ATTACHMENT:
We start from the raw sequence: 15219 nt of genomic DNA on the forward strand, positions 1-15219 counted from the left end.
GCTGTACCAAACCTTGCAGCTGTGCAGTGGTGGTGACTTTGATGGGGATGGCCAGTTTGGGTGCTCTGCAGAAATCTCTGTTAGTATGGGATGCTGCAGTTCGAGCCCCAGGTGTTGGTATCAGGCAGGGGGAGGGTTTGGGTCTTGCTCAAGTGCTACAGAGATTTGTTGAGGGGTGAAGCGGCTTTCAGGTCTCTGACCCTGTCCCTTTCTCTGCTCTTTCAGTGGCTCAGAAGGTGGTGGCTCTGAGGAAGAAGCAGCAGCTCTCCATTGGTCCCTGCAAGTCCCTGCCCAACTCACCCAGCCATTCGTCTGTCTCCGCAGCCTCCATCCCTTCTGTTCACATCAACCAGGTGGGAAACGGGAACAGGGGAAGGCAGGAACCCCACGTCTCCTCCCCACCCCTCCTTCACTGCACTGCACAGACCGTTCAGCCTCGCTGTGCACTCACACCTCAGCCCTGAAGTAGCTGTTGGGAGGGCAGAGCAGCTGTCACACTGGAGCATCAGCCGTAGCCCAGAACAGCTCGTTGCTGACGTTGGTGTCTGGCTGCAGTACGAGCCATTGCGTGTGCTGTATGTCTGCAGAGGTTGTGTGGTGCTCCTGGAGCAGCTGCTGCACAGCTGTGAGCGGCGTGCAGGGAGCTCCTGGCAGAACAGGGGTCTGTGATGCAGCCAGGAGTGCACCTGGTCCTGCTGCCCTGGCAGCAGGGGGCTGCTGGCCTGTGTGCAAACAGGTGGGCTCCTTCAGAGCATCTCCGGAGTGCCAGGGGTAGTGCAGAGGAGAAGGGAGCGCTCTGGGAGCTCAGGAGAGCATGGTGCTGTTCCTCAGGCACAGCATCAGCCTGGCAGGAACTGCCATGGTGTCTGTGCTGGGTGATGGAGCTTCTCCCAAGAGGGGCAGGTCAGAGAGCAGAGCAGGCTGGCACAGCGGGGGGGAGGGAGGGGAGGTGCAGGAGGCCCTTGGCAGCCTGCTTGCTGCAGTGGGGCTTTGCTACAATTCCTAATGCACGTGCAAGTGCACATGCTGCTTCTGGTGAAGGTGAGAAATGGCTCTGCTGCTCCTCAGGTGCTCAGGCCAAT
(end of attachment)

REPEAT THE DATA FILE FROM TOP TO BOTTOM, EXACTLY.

We start from the raw sequence: 15219 nt of genomic DNA on the forward strand, positions 1-15219 counted from the left end.
GCTGTACCAAACCTTGCAGCTGTGCAGTGGTGGTGACTTTGATGGGGATGGCCAGTTTGGGTGCTCTGCAGAAATCTCTGTTAGTATGGGATGCTGCAGTTCGAGCCCCAGGTGTTGGTATCAGGCAGGGGGAGGGTTTGGGTCTTGCTCAAGTGCTACAGAGATTTGTTGAGGGGTGAAGCGGCTTTCAGGTCTCTGACCCTGTCCCTTTCTCTGCTCTTTCAGTGGCTCAGAAGGTGGTGGCTCTGAGGAAGAAGCAGCAGCTCTCCATTGGTCCCTGCAAGTCCCTGCCCAACTCACCCAGCCATTCGTCTGTCTCCGCAGCCTCCATCCCTTCTGTTCACATCAACCAGGTGGGAAACGGGAACAGGGGAAGGCAGGAACCCCACGTCTCCTCCCCACCCCTCCTTCACTGCACTGCACAGACCGTTCAGCCTCGCTGTGCACTCACACCTCAGCCCTGAAGTAGCTGTTGGGAGGGCAGAGCAGCTGTCACACTGGAGCATCAGCCGTAGCCCAGAACAGCTCGTTGCTGACGTTGGTGTCTGGCTGCAGTACGAGCCATTGCGTGTGCTGTATGTCTGCAGAGGTTGTGTGGTGCTCCTGGAGCAGCTGCTGCACAGCTGTGAGCGGCGTGCAGGGAGCTCCTGGCAGAACAGGGGTCTGTGATGCAGCCAGGAGTGCACCTGGTCCTGCTGCCCTGGCAGCAGGGGGCTGCTGGCCTGTGTGCAAACAGGTGGGCTCCTTCAGAGCATCTCCGGAGTGCCAGGGGTAGTGCAGAGGAGAAGGGAGCGCTCTGGGAGCTCAGGAGAGCATGGTGCTGTTCCTCAGGCACAGCATCAGCCTGGCAGGAACTGCCATGGTGTCTGTGCTGGGTGATGGAGCTTCTCCCAAGAGGGGCAGGTCAGAGAGCAGAGCAGGCTGGCACAGCGGGGGGGAGGGAGGGGAGGTGCAGGAGGCCCTTGGCAGCCTGCTTGCTGCAGTGGGGCTTTGCTACAATTCCTAATGCACGTGCAAGTGCACATGCTGCTTCTGGTGAAGGTGAGAAATGGCTCTGCTGCTCCTCAGGTGCTCAGGCCAAT